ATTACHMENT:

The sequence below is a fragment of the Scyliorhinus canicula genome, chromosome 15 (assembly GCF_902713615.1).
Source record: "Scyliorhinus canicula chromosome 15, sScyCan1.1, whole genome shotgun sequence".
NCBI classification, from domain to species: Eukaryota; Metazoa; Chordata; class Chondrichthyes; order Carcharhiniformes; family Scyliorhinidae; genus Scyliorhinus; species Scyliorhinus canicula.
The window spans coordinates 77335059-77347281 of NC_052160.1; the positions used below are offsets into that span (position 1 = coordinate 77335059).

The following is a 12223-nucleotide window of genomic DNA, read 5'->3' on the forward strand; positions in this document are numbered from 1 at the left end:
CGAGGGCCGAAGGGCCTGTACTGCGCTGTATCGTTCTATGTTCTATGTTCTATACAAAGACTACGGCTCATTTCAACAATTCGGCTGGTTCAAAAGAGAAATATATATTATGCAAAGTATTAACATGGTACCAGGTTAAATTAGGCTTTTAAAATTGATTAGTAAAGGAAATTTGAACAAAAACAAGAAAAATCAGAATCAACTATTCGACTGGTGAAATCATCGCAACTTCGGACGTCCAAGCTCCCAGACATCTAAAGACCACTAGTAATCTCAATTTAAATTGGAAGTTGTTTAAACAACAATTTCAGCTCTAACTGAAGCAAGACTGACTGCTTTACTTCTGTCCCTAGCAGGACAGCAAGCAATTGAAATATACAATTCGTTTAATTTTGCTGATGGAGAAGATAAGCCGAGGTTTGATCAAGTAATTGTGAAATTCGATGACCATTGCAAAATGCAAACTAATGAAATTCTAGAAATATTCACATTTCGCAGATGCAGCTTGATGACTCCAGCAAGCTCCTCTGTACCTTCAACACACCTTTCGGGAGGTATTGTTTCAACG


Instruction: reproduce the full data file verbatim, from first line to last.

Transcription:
The sequence below is a fragment of the Scyliorhinus canicula genome, chromosome 15 (assembly GCF_902713615.1).
Source record: "Scyliorhinus canicula chromosome 15, sScyCan1.1, whole genome shotgun sequence".
NCBI classification, from domain to species: Eukaryota; Metazoa; Chordata; class Chondrichthyes; order Carcharhiniformes; family Scyliorhinidae; genus Scyliorhinus; species Scyliorhinus canicula.
The window spans coordinates 77335059-77347281 of NC_052160.1; the positions used below are offsets into that span (position 1 = coordinate 77335059).

The following is a 12223-nucleotide window of genomic DNA, read 5'->3' on the forward strand; positions in this document are numbered from 1 at the left end:
CGAGGGCCGAAGGGCCTGTACTGCGCTGTATCGTTCTATGTTCTATGTTCTATACAAAGACTACGGCTCATTTCAACAATTCGGCTGGTTCAAAAGAGAAATATATATTATGCAAAGTATTAACATGGTACCAGGTTAAATTAGGCTTTTAAAATTGATTAGTAAAGGAAATTTGAACAAAAACAAGAAAAATCAGAATCAACTATTCGACTGGTGAAATCATCGCAACTTCGGACGTCCAAGCTCCCAGACATCTAAAGACCACTAGTAATCTCAATTTAAATTGGAAGTTGTTTAAACAACAATTTCAGCTCTAACTGAAGCAAGACTGACTGCTTTACTTCTGTCCCTAGCAGGACAGCAAGCAATTGAAATATACAATTCGTTTAATTTTGCTGATGGAGAAGATAAGCCGAGGTTTGATCAAGTAATTGTGAAATTCGATGACCATTGCAAAATGCAAACTAATGAAATTCTAGAAATATTCACATTTCGCAGATGCAGCTTGATGACTCCAGCAAGCTCCTCTGTACCTTCAACACACCTTTCGGGAGGTATTGTTTCAACG